This isn’t going to be an easy read, but I think we need to hear it.
When I was in high school, I mostly hated girls. That was probably because they mostly hated me. For many women, high school was where we formed our first real thoughts of society, our first inklings of how life worked. Too often, what we learned was an emphasis on competition and comparison. We spent our days wondering how we could get that boy’s attention and why that girl was prettier or smarter or better than we were.
Some of us grew out of this quickly. I didn’t.
I spent my first year of college convinced that girls were not to be trusted. This self-enforced exile might have continued indefinitely, had it not been for two particularly patient young women who managed to infiltrate my supposedly impenetrable group of guy friends. This was a time in my life when I was not a particularly easy person to love, but they saw something in me that was worthwhile and when they fought to command my respect, they earned my wild adoration.
By forcing their way into my life, these women shattered my isolation, and in doing so opened me up to a much broader and more vivid world. They were incredible, complex and mind-blowingly beautiful human beings, compassionate high achievers, and they were somehow able to convince me that we didn’t have to fight each other to survive. To my surprise and eternal gratitude, we became inseparable friends.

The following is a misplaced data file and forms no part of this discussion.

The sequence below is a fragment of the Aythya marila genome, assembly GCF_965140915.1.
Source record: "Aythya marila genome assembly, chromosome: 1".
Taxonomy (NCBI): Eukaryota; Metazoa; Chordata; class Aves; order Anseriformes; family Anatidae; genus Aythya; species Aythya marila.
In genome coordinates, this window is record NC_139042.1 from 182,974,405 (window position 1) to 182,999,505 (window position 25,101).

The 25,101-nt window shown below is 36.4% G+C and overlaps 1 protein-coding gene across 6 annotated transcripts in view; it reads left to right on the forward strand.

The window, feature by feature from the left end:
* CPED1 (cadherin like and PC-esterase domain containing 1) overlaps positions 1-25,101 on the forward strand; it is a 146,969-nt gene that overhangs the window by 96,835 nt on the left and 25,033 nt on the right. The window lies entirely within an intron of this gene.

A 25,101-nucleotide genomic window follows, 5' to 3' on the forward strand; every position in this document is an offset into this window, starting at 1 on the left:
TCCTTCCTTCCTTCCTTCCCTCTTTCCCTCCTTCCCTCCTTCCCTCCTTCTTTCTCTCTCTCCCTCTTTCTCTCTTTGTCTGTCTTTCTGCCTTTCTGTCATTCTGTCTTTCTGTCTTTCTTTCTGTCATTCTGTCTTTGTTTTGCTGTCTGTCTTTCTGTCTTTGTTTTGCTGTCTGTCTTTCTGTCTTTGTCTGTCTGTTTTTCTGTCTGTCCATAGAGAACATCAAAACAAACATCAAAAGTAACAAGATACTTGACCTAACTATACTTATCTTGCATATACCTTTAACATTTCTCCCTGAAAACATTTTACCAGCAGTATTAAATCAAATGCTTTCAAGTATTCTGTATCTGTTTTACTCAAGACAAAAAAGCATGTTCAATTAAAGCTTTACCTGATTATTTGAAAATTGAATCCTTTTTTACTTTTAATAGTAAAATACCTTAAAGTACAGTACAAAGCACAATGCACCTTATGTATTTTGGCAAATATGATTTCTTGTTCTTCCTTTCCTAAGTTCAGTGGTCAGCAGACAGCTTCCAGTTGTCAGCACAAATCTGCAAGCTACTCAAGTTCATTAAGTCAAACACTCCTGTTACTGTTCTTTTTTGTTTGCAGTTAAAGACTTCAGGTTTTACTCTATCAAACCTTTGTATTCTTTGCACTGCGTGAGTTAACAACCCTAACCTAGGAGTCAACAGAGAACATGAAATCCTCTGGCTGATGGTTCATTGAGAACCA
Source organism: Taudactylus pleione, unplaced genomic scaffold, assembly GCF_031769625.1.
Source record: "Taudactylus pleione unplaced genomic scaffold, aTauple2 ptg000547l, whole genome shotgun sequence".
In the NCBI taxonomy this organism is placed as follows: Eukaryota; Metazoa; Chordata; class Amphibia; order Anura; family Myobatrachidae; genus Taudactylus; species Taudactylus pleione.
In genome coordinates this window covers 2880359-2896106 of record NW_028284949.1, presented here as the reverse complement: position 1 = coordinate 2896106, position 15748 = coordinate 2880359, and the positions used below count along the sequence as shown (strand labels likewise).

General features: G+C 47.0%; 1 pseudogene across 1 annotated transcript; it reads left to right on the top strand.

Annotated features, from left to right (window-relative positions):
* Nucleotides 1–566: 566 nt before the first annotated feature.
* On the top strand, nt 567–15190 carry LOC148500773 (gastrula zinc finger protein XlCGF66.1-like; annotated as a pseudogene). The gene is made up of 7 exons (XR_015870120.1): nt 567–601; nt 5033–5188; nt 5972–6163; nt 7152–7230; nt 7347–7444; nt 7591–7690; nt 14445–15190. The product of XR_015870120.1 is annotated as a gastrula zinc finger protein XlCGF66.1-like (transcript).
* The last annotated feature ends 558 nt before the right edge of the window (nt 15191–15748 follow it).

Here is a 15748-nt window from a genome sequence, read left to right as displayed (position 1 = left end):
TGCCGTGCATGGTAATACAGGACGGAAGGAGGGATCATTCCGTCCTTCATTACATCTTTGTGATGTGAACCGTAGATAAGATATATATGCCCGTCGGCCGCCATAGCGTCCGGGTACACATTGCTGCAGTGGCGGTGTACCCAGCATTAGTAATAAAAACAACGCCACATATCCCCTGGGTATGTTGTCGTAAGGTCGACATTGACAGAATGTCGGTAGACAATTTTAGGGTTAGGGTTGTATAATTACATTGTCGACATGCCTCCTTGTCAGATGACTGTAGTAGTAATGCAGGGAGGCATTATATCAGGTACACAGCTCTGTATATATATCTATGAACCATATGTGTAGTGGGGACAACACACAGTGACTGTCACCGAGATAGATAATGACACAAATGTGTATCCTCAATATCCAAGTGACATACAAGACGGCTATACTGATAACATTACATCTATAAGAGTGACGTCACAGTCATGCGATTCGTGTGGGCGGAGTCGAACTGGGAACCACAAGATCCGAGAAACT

There is no use in generalizing what women do better than men or vice versa. Any attempt to categorize why women deserve to be leaders based on specific character traits is doomed to find itself impotent, bogged down in stuttering stereotypes. All that I know is that the strength of an empowered woman is one of the most awe-inspiring things I have ever experienced. There is a kind of freedom and sensitivity and all out bravery that radiates from these fantastic creatures that one cannot help but believe is the secret to radical progress.
The strength of an empowered woman is one of the most awe-inspiring things I have ever experienced.
Unfortunately, it seems that much of America hasn’t realized this yet. As recent statistics have shown, the rise of women to leadership positions in America has stagnated. Only 14.6% of executive leaders in Fortune 500 companies are women. Translated to a boardroom, if there are 12 seats at the table, statistically women will fill only one or two of these seats.
There are many contributing factors to the shortage of women leaders in America, plenty of them discussed ad nauseam in national media (usually pointing fingers at men or babies), but there is one aspect of the imbalance that I don’t believe has been addressed enough. Women have formed a habit of shutting each other out.
Sheryl Sandberg of Facebook and Lean In fame, pointed out a possible reason for this in a recent TED talk: “If you support other women, people around you might notice that YOU are a woman.”